Cost of using county landfill rising sharply July 1

Published 12:00 am Wednesday, December 2, 2009

By Jessie Burchette
Beginning July 1, you’ll pay a lot more to dispose of leftover construction material and debris in Rowan County.
In fact, disposal of all waste at the county landfill will cost more.
A new state law, which takes effect July 1, adds a $2-per-ton tipping tax. Money collected through the new fee will be used to clean up abandoned landfills across the state.
The biggest hit locally will come for disposal of construction materials, limbs and similar debris. A new state law will force the county to close its unlined construction debris landfill June 30.
Starting July 1, all construction debris material must go in the lined landfill with all other garbage and solid waste. And the rates will increase to the same amount charged for garbage or municipal solid waste.
The cost for disposal of in-county construction debris will rise almost 50 percent, going from $22 to $32 a ton. Add in the $2 state tax and that jacks the price up to $34 a ton.
Disposal of construction material and debris brought in from outside the county will cost $39 a ton.
Kathryn Jolly, director of the county’s Environmental Services Department, said Rowan will still have the cheapest disposal rates in the region.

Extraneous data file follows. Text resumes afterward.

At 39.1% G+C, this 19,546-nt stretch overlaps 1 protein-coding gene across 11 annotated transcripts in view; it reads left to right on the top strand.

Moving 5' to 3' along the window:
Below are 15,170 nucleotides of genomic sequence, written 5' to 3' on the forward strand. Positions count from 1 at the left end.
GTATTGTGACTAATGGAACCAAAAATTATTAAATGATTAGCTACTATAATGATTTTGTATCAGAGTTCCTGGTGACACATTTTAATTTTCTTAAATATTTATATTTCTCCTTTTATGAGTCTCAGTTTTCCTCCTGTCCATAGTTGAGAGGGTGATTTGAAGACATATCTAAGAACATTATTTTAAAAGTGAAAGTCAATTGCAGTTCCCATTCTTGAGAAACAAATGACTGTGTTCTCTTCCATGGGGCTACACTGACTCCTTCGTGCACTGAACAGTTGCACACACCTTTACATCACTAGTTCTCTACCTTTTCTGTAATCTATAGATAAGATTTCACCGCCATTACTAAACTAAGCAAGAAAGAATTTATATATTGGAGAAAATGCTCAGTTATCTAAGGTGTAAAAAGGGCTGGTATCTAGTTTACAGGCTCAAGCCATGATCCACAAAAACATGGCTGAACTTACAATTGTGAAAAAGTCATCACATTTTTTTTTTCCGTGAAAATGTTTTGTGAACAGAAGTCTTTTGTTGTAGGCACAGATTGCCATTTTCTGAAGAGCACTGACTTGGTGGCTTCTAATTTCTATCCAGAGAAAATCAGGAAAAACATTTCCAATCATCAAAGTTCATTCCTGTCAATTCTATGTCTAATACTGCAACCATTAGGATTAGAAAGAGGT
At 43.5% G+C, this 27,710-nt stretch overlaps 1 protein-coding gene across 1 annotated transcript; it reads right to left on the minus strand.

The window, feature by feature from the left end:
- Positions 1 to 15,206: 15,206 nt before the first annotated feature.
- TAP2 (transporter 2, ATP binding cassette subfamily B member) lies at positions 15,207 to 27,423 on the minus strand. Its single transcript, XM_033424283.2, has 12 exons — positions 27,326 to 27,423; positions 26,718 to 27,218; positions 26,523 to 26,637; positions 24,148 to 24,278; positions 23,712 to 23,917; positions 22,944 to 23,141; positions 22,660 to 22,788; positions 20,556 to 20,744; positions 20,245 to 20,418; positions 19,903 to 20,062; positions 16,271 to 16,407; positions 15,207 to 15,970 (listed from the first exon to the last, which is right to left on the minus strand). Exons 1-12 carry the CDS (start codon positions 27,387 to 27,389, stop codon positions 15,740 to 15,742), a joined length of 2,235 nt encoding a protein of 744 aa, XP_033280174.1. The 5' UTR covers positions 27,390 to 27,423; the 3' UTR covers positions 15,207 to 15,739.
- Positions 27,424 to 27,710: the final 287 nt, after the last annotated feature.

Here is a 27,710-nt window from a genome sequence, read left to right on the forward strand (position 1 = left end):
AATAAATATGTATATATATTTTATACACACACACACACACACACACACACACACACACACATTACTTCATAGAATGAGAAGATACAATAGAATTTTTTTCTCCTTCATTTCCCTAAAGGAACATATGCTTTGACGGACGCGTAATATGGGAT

But county and state officials are concerned the rate hikes may cause more illegal dumping.
State officials already consider Rowan one of the counties with a problem concerning illegal dumping, Jolly said.
The county doesn’t have a solid waste enforcement officer, she said. A change in county policy that does not allow people to anonymously report illegal dumping already has greatly reduced the number of calls, she noted.
Anyone reporting illegal dumping now is required to give a name and phone number.
Jolly said the state changes are designed to pressure counties to recycle more and construction companies to recycle on site.
Construction debris is defined by state law as materials generated in the remodeling, repair or demolition operations of pavement, buildings or structures.
The county staff has attempted to notify all repeat haulers of construction debris of the changes and the rate increase.
The staff also has notified the towns, which now haul most of their yard waste and other debris to the Campbell Road landfill in Woodleaf.
Rowan County commissioners adopted a resolution last year opposing the legislation that brought about the major changes.
Sen. Andrew Brock and Rep. Fred Steen voted against the bill, Senate Bill 1492. Rep. Lorene Coates voted in favor of it.